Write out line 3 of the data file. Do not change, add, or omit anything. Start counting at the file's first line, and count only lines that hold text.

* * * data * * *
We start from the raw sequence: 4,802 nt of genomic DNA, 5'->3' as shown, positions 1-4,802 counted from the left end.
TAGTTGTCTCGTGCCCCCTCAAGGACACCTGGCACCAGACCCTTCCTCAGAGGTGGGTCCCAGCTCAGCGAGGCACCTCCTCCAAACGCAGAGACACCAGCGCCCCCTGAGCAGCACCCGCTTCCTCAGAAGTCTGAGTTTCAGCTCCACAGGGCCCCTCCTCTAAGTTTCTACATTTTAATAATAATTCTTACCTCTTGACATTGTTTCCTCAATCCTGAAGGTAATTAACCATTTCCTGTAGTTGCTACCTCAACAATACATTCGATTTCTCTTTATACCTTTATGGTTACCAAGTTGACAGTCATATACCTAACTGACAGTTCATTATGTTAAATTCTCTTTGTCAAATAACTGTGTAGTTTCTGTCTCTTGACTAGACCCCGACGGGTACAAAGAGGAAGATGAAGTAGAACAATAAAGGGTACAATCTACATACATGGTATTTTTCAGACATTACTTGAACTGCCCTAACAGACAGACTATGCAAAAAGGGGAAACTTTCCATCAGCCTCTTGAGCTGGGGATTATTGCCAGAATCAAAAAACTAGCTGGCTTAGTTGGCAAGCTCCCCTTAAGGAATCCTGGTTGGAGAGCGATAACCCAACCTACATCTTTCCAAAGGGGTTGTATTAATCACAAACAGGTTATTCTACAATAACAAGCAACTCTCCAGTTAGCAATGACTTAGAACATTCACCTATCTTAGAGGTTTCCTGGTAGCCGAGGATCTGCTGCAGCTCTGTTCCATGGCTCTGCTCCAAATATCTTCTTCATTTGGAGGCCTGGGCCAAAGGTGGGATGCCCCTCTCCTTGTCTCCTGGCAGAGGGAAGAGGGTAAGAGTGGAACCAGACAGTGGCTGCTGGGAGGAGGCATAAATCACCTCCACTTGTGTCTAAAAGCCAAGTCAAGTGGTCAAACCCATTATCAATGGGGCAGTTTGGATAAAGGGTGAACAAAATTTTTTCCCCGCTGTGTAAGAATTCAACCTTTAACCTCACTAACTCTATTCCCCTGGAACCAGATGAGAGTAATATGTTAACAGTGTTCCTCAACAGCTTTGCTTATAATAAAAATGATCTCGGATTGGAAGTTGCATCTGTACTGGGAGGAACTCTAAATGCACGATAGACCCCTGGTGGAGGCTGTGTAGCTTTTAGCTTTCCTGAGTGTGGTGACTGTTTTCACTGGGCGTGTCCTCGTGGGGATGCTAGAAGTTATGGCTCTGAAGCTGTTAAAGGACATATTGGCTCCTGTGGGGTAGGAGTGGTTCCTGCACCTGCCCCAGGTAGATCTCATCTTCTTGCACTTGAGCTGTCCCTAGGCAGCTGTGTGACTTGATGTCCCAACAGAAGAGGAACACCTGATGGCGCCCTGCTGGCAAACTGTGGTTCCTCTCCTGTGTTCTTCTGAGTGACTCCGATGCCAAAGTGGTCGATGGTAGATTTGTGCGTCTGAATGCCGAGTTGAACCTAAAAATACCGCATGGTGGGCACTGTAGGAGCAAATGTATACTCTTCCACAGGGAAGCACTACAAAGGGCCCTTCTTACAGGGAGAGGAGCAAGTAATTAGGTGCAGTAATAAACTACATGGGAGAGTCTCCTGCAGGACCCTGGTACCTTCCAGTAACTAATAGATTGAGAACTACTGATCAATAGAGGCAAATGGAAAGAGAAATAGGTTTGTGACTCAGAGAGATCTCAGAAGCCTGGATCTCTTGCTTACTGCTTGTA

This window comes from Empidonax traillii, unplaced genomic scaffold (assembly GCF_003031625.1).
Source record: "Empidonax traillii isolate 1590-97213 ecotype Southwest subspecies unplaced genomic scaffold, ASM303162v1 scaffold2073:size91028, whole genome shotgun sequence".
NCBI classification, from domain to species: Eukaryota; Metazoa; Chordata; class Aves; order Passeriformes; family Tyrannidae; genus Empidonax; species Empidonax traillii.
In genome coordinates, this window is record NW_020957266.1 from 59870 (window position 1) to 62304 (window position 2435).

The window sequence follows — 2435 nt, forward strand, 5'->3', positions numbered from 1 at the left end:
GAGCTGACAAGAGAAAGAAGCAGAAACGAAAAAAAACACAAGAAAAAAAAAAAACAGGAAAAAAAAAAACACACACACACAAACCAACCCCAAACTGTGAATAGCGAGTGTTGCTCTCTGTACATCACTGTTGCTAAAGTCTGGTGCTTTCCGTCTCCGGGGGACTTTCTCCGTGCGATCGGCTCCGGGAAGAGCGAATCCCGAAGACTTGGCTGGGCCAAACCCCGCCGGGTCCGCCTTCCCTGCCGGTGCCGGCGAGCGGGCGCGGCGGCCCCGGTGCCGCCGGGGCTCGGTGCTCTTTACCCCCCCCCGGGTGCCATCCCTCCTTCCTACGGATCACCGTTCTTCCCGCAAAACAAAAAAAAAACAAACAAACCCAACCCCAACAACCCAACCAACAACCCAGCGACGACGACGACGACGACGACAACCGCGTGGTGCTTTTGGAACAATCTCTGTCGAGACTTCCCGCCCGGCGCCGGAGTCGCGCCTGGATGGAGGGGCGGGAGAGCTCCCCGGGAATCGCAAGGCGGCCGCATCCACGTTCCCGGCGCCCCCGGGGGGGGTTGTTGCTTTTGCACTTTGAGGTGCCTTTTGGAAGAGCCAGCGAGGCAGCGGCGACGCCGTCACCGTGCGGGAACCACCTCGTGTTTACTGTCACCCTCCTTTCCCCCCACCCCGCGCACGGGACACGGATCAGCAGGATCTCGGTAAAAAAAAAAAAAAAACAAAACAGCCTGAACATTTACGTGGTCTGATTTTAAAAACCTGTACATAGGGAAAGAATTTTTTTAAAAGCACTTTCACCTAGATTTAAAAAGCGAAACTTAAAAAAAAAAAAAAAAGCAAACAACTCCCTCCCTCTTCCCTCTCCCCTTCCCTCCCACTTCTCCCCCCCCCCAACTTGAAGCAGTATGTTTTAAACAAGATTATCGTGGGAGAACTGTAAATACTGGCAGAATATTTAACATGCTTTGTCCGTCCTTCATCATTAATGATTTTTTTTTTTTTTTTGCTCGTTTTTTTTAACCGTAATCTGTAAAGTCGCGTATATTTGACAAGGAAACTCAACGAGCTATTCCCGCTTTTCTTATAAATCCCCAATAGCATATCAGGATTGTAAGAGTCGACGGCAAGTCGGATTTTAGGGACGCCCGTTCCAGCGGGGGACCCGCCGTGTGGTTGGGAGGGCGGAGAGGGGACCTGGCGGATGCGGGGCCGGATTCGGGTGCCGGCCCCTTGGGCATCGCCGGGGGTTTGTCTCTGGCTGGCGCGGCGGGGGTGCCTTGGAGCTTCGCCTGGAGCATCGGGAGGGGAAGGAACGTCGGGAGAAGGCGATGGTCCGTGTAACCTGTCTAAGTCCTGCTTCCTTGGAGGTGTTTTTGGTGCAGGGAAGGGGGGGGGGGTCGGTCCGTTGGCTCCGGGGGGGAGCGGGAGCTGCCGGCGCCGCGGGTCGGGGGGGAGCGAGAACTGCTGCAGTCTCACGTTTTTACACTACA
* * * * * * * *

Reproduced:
This window comes from Empidonax traillii, unplaced genomic scaffold (assembly GCF_003031625.1).